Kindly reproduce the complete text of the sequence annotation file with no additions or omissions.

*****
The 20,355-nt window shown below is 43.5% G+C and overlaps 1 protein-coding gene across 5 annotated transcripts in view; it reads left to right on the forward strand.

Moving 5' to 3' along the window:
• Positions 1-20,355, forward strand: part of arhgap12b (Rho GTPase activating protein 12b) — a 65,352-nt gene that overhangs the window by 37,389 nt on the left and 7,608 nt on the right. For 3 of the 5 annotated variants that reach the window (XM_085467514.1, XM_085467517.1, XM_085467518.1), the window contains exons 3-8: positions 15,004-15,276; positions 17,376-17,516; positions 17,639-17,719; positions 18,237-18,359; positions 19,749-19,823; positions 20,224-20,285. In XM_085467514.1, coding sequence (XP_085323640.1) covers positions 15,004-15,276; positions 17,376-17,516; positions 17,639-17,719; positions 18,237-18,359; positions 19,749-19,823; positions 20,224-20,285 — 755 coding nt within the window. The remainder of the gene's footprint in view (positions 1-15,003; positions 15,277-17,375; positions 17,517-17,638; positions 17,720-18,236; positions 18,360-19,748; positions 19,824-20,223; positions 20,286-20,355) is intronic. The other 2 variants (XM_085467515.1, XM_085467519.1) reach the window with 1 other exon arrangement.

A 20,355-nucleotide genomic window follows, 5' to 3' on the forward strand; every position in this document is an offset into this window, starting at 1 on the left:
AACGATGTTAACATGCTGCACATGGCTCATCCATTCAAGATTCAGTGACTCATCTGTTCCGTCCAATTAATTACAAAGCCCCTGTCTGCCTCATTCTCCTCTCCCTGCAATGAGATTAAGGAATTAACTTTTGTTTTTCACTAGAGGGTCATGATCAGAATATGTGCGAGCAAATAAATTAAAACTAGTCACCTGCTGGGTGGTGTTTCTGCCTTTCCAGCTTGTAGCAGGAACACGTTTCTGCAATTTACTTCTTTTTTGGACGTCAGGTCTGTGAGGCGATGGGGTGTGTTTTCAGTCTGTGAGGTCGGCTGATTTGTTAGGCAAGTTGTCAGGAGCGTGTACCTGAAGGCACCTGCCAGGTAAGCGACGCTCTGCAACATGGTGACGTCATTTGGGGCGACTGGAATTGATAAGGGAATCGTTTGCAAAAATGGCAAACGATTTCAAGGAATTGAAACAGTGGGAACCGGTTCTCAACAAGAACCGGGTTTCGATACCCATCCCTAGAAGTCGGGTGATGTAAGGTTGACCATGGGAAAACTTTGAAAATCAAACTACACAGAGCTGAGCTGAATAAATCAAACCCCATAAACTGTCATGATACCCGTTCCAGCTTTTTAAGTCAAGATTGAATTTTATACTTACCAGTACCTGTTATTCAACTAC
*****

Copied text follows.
The 20,355-nt window shown below is 43.5% G+C and overlaps 1 protein-coding gene across 5 annotated transcripts in view; it reads left to right on the forward strand.

Moving 5' to 3' along the window:
• Positions 1-20,355, forward strand: part of arhgap12b (Rho GTPase activating protein 12b) — a 65,352-nt gene that overhangs the window by 37,389 nt on the left and 7,608 nt on the right. For 3 of the 5 annotated variants that reach the window (XM_085467514.1, XM_085467517.1, XM_085467518.1), the window contains exons 3-8: positions 15,004-15,276; positions 17,376-17,516; positions 17,639-17,719; positions 18,237-18,359; positions 19,749-19,823; positions 20,224-20,285. In XM_085467514.1, coding sequence (XP_085323640.1) covers positions 15,004-15,276; positions 17,376-17,516; positions 17,639-17,719; positions 18,237-18,359; positions 19,749-19,823; positions 20,224-20,285 — 755 coding nt within the window. The remainder of the gene's footprint in view (positions 1-15,003; positions 15,277-17,375; positions 17,517-17,638; positions 17,720-18,236; positions 18,360-19,748; positions 19,824-20,223; positions 20,286-20,355) is intronic. The other 2 variants (XM_085467515.1, XM_085467519.1) reach the window with 1 other exon arrangement.

A 20,355-nucleotide genomic window follows, 5' to 3' on the forward strand; every position in this document is an offset into this window, starting at 1 on the left:
AACGATGTTAACATGCTGCACATGGCTCATCCATTCAAGATTCAGTGACTCATCTGTTCCGTCCAATTAATTACAAAGCCCCTGTCTGCCTCATTCTCCTCTCCCTGCAATGAGATTAAGGAATTAACTTTTGTTTTTCACTAGAGGGTCATGATCAGAATATGTGCGAGCAAATAAATTAAAACTAGTCACCTGCTGGGTGGTGTTTCTGCCTTTCCAGCTTGTAGCAGGAACACGTTTCTGCAATTTACTTCTTTTTTGGACGTCAGGTCTGTGAGGCGATGGGGTGTGTTTTCAGTCTGTGAGGTCGGCTGATTTGTTAGGCAAGTTGTCAGGAGCGTGTACCTGAAGGCACCTGCCAGGTAAGCGACGCTCTGCAACATGGTGACGTCATTTGGGGCGACTGGAATTGATAAGGGAATCGTTTGCAAAAATGGCAAACGATTTCAAGGAATTGAAACAGTGGGAACCGGTTCTCAACAAGAACCGGGTTTCGATACCCATCCCTAGAAGTCGGGTGATGTAAGGTTGACCATGGGAAAACTTTGAAAATCAAACTACACAGAGCTGAGCTGAATAAATCAAACCCCATAAACTGTCATGATACCCGTTCCAGCTTTTTAAGTCAAGATTGAATTTTATACTTACCAGTACCTGTTATTCAACTAC